Papuans are no longer placing their hopes in Asian and African countries, and some have started to shift their focus to the Pacific.

The Melanesian Spearhead Group (MSG) has become a new forum to find a solution for Papua. During its 2013 summit, the MSG expressed concerns over the human rights situation in Papua and called on Indonesia to find a peaceful solution. The summit also discussed an application for membership from Papuan representatives, although a decision has been delayed. But in May, the MSG will again discuss the application during its summit in Honiara.

“The Question of West Irian” is still very much alive.

*Budi Hernawan is a long time researcher on human rights issues in Papua, and is currently a research fellow at the Abdurrahman Wahid Center for Interfaith Dialogue and Peace at the University of Indonesia (UI).

Papuan students attacked with machetes in Manado, 2 dead, 4 injured: WARNING GRAPHIC

WARNING: GRAPHIC IMAGES OF INDONESIAN STATE VIOLENCE

from our partners at MajalahSelangkah.com, with additional reporting by West Papua Media

original report Sunday 19th October 2014,

2 Victim Petius Tabuni after being hacked to death by militias in Manado. Photo supplied

Victim Petius Tabuni after being hacked to death by militias in Manado. Photo supplied (accompanying image too gruesome to display openly, if you must see this click here.)

 Manado, MAJALAH SELANGKAH – a Papuan student, Petius Tabuni, was hacked to death with machetes by unknown assailants, believed to be militia, around 3am local time on Sunday morning(19/10/2014) in Tondano City, Manado, North Sulawesi.

Petius, a student at Manado State Political-technical university,  died on the spot from his extensive and vicious  machete wounds across his back, body, head and face.  Five other Papuans who went to look for him were also attacked and rushed to a hospital nearby, by the same assailants.  The names of the other students and dead boy have not yet been released at time of writing.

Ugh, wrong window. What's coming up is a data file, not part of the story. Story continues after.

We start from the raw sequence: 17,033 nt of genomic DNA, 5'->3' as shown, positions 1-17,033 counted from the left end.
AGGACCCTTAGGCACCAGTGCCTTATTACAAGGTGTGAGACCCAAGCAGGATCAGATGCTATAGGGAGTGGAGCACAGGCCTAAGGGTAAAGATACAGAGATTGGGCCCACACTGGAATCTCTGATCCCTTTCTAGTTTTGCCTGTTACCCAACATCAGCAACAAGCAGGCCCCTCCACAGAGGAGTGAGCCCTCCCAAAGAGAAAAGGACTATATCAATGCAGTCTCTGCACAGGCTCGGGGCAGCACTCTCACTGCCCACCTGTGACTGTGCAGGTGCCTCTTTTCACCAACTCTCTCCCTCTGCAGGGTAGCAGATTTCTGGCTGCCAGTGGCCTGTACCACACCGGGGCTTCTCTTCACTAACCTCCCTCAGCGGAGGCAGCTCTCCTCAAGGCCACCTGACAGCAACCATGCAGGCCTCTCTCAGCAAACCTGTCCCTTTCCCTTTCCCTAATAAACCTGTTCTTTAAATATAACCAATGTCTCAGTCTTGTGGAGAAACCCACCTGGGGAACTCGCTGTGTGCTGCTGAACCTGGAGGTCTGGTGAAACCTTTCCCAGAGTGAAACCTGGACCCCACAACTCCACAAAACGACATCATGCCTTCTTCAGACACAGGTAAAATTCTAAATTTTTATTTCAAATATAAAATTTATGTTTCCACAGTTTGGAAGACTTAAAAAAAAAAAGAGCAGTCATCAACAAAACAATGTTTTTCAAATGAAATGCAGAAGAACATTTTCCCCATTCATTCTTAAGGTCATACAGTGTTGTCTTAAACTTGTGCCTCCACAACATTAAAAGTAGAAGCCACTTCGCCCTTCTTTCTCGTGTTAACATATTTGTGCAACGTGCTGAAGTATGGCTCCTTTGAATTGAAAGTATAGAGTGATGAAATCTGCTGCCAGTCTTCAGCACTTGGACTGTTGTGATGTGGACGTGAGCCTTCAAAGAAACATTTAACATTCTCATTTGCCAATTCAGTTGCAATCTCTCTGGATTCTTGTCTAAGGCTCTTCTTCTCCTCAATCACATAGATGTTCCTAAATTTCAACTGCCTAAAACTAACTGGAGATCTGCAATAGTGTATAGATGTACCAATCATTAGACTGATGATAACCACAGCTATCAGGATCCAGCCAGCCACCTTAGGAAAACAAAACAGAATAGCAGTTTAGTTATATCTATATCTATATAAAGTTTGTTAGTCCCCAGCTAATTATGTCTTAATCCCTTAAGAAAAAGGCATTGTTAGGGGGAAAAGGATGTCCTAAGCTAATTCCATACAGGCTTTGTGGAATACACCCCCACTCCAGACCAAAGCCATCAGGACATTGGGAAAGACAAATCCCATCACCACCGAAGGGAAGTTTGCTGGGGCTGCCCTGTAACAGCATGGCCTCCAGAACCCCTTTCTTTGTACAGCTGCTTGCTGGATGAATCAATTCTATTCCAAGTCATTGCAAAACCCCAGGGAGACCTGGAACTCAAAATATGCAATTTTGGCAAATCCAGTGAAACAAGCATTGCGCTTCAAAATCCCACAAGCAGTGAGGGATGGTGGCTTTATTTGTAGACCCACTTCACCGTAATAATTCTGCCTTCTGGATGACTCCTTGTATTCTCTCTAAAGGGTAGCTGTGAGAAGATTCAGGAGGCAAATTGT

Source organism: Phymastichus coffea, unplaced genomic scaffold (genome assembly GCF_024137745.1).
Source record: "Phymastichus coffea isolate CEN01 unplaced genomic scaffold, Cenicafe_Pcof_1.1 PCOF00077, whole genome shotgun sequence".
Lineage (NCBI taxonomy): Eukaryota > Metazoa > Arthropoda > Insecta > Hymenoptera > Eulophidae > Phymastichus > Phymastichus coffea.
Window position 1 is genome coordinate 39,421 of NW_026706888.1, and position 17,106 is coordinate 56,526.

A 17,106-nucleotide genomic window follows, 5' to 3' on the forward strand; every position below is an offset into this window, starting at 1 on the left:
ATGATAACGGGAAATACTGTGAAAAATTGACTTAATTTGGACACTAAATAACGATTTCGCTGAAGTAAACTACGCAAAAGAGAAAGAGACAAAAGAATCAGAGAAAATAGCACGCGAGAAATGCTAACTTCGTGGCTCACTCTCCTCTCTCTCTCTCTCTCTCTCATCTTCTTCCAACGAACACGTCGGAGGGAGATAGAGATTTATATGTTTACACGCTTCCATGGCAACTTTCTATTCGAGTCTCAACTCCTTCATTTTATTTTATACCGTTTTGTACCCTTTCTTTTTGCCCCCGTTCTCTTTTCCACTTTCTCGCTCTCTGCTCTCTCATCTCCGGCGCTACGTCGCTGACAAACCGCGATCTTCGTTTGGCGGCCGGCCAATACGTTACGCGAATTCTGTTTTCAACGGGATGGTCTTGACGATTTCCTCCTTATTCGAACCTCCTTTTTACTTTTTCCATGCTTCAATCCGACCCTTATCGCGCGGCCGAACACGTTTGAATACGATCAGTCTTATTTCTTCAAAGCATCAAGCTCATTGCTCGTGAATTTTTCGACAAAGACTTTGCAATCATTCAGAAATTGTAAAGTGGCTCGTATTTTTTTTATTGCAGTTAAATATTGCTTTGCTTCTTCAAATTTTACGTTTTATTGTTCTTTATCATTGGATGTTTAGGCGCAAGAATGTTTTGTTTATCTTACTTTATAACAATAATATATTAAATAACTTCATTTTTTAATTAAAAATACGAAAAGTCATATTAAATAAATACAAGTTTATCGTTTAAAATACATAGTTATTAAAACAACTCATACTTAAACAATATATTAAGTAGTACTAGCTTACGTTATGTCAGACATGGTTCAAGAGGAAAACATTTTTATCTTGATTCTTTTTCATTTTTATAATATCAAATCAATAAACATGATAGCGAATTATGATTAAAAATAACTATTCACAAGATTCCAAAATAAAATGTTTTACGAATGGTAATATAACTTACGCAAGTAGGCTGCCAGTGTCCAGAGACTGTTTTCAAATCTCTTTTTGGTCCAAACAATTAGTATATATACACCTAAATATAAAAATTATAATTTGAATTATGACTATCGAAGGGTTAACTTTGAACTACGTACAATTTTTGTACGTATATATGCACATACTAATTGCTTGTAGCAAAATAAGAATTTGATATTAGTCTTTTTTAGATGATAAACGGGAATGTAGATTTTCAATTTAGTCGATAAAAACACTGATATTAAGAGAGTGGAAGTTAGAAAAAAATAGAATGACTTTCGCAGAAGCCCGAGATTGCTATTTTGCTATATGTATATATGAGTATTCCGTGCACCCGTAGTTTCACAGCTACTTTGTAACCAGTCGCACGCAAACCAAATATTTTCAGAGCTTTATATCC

“At this point, the  situation in Manado is not very safe. We are all too scared to leave our dormitories,”  a student from Manado told majalahselangkah.com on Sunday.

The incident began as students from Manado University (UNIMA) on Saturday night (18/10/2014) were holding a graduation celebration party at the student dormitory village of Tataaran Patar Minahasa.

The victim was reported to have been intoxicated, and left the party. Around 03:00 am, he telephoned his brother and friends saying he was being attacked.   When 5 of his friends came to the place he had called from, they found him already lying dead.

Before they had time to park their motorbikes, they were attacked with machetes for over twenty minutes by a large group of local Manado people loitering in the darkness nearby. The five were severely injured with machete wounds, with one of the five students, reportedly just out of middle school, died in hospital.

Local sources reported that a large group of Papuan students at Tondano are being forced to barricade themselves and have been stranded in their student boarding houses.   They can not leave even with a rental car, according to local sources, because there is information circulating that the perpetrators are still looking for more Papuan victims.

Manado police have refused to return calls from West Papua Media about the status of the victims and the current security situation for Papuan students in Manado.  (BT/014/MS/WPM)

Additional reporting, Edited and translated by Westpapuamedia

Karnavian: 11 prominent security cases in West Papua for 2013

From Victor Mambor at  Tabloid Jubi

December 1, 2014

Head of Papua Police, Inspector General of Police Tito Karnavian (Jubi)
Head of Papua Police, Inspector General of Police Tito Karnavian (Jubi)

Jayapura, 1/1 (Jubi) – Head of Papua Police, Inspector General of Police Tito Karnavian said, during the year 2013, there were eleven prominent cases related to Security and Public Order.

“There were eleven prominent cases during the Year 2013. Such as attacks carried by unidentified peoples, fifteen cases, and assault in the area of ​​PT Freeport Indonesia, eleven cases,“ said Tito Karnavian to reporters on Tuesday (31/12) night.